On April 1, 2009, Kay Havens, PhD, strolled through the Chicago Botanic Garden (CBG), where she works as director of plant science and conservation. As Dr. Havens passed by the deciduous shrub forsythia (Forsythia x intermedia, Oleaceae), she noticed several bright yellow flowerspeeking out through the plant’s branches and leaves.
As these colorful blooms were appearing 2 weeks earlier than last year’s forsythia blooms in the Chicago area (and more than 3 weeks earlier than 2007’s blooms), Dr. Havens was a little surprised with these rather early signs of spring.1 Later, she reported her observation to the online national database for Project BudBurst, an organization for which she is lead botanist.
Created in 2007, Project BudBurst aims to use years of plant phenophase observations, just like Dr. Haven’s forsythia finding, in order to measure climate change and its effects on plants.2 Though some observers, like Dr. Havens, are scientists, the project is rooted in the participation of non-scientists, or citizen scientists, who monitor plants’ phenophases (the timing of life cycle events such as the first leafing, first flower, and first fruit ripening). A collaboration of CBG, the University Corporation for Atmospheric Research (UCAR), and University of Montana, the project is now in its second full year.
About 4,700 participants from all 50 states have been out and about in gardens and in nature observing plants (including many medicinal species) for the 2009 project, and about 1,400 of them just joined this year, said Kirsten Meymaris, lead technologist for Project BudBurst (e-mail, May 16, 2009). Participants begin to observe their plant about a week before the average budburst (when the buds have opened and leaves are visible), and upon noticing this life cycle change, they report their findings to the project’s online database.3 Throughout the growing season, participants continue to look for and report phenophase information. Since Project BudBurst’s creation, more than 7,500 observations have been amassed, including almost 5,000 from 2008’s project and 2,600 observations received in early 2009, said Meymaris.
The observations that Project BudBurst has collected so far provide valuable baseline data and make possible contemporary data comparisons, such as the finding that flowering dogwood (Cornus florida, Cornaceae) fully bloomed 2 weeks earlier in 2008 than it did in 2007.3 Additionally, the project might begin to accept historical datasets from participants in the future, said Dr. Havens. The observations are collected from a wide range of site conditions and geographical areas, making it possible to look at patterns of climate change across the whole country and in much greater detail than was possible in the past, said Paul Alaback, PhD, lead scientist of Project BudBurst (e-mail, May 21, 2009).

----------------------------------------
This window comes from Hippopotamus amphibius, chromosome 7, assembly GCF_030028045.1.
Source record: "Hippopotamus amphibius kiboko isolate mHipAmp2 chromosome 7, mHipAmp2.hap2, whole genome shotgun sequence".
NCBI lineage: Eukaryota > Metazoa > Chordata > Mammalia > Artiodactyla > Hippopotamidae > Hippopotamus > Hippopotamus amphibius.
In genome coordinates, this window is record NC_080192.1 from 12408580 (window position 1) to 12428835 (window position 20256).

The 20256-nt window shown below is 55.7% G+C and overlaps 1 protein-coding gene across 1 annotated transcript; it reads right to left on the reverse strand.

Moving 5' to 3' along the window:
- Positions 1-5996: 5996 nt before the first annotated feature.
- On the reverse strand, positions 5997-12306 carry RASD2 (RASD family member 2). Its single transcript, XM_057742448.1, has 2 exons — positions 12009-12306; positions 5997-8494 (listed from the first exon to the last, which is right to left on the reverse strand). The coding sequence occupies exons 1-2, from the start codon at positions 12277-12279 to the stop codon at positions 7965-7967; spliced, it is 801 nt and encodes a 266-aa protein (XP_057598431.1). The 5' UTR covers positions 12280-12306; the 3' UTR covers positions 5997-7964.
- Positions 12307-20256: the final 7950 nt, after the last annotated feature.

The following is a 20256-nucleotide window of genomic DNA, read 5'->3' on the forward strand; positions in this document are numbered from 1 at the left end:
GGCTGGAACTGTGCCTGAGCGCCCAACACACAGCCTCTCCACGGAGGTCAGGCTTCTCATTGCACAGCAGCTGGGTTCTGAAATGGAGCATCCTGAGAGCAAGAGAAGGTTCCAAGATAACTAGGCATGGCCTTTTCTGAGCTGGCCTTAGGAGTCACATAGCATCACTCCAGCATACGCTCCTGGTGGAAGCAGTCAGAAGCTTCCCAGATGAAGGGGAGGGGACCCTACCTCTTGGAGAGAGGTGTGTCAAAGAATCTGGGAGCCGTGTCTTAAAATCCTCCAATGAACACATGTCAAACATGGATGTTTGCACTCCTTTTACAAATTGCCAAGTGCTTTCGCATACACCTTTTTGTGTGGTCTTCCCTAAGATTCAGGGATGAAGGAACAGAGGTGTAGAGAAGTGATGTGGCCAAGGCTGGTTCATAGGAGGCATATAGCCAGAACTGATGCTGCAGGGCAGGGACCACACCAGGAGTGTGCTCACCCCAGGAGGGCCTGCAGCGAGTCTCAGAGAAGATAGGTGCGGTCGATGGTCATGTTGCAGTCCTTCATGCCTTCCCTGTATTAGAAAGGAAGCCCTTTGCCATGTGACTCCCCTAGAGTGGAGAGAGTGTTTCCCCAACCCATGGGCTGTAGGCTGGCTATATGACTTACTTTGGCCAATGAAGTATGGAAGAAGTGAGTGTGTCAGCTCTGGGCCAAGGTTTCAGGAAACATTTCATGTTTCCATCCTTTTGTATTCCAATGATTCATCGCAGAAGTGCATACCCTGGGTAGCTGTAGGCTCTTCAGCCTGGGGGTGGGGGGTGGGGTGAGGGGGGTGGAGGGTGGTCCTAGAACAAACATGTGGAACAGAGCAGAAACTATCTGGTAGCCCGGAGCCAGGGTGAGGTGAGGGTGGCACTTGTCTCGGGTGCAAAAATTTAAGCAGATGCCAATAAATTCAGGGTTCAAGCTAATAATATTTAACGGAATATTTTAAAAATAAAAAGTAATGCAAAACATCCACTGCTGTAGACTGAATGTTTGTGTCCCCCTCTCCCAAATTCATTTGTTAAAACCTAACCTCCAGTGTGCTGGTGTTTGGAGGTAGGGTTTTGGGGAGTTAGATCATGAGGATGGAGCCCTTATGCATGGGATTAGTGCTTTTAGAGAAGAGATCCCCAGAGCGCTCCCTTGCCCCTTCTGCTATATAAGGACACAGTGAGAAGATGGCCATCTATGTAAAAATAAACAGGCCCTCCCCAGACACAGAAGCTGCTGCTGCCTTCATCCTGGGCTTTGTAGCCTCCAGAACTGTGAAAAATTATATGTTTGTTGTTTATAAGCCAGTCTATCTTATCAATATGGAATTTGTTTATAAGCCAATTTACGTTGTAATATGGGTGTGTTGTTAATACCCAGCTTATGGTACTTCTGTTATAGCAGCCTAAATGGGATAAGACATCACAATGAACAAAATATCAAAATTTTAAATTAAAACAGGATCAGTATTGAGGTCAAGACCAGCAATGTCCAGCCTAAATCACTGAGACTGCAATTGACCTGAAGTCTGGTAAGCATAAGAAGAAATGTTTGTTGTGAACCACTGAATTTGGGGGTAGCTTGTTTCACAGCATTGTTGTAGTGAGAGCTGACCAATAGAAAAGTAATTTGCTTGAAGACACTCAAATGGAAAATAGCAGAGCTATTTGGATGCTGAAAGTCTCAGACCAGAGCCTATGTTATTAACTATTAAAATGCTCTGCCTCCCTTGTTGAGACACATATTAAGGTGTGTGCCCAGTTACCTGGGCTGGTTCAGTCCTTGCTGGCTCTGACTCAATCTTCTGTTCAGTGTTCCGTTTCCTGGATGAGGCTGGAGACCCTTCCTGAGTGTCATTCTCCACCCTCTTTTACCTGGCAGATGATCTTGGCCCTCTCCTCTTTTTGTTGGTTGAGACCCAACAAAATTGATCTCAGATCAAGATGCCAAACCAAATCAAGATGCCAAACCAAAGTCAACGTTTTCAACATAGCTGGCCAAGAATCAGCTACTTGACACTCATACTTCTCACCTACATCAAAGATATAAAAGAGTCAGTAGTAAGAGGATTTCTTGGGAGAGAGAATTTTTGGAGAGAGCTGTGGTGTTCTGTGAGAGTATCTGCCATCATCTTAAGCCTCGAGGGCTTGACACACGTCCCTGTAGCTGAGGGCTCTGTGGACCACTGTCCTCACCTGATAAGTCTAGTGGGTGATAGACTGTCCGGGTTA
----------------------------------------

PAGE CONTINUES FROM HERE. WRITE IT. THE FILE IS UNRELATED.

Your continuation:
Both Dr. Havens and Dr. Alaback noted that in order to have enough information to document climate change trends, Project BudBurst will need many more years of data.
“Every year of data helps, but even after 2009, we’ll only have 2 full years of data and 3 months of observations from our pilot project in 2007,” said Dr. Havens. “It is still too early to say much about what is happening in any one location.”
As climate change can affect temperature, day length, and weather, it can in turn affect plants’ phenophases.4 Some plants are responding to climate change with earlier and/or longer growing seasons, and others are shifting their growing ranges toward the poles or higher elevations.3,5
“This is what we would expect as temperatures warm,” Dr. Havens said in a CBG press release.3 “Many people may welcome an earlier spring, but plants could be in trouble if they bloom before their pollinators are present.”
Many plants depend upon pollinators such as bees and other insects, or bats, for survival. While some pollinators will learn to adapt, many others breed and disperse based on sunlight cycles instead of temperatures and could have mismatched behavior with flowers that are blooming earlier.3 Also, pollinators who spend winters in the tropics don’t receive the same signals of spring temperature change and will need to evolve to migrate early, said Dr. Havens.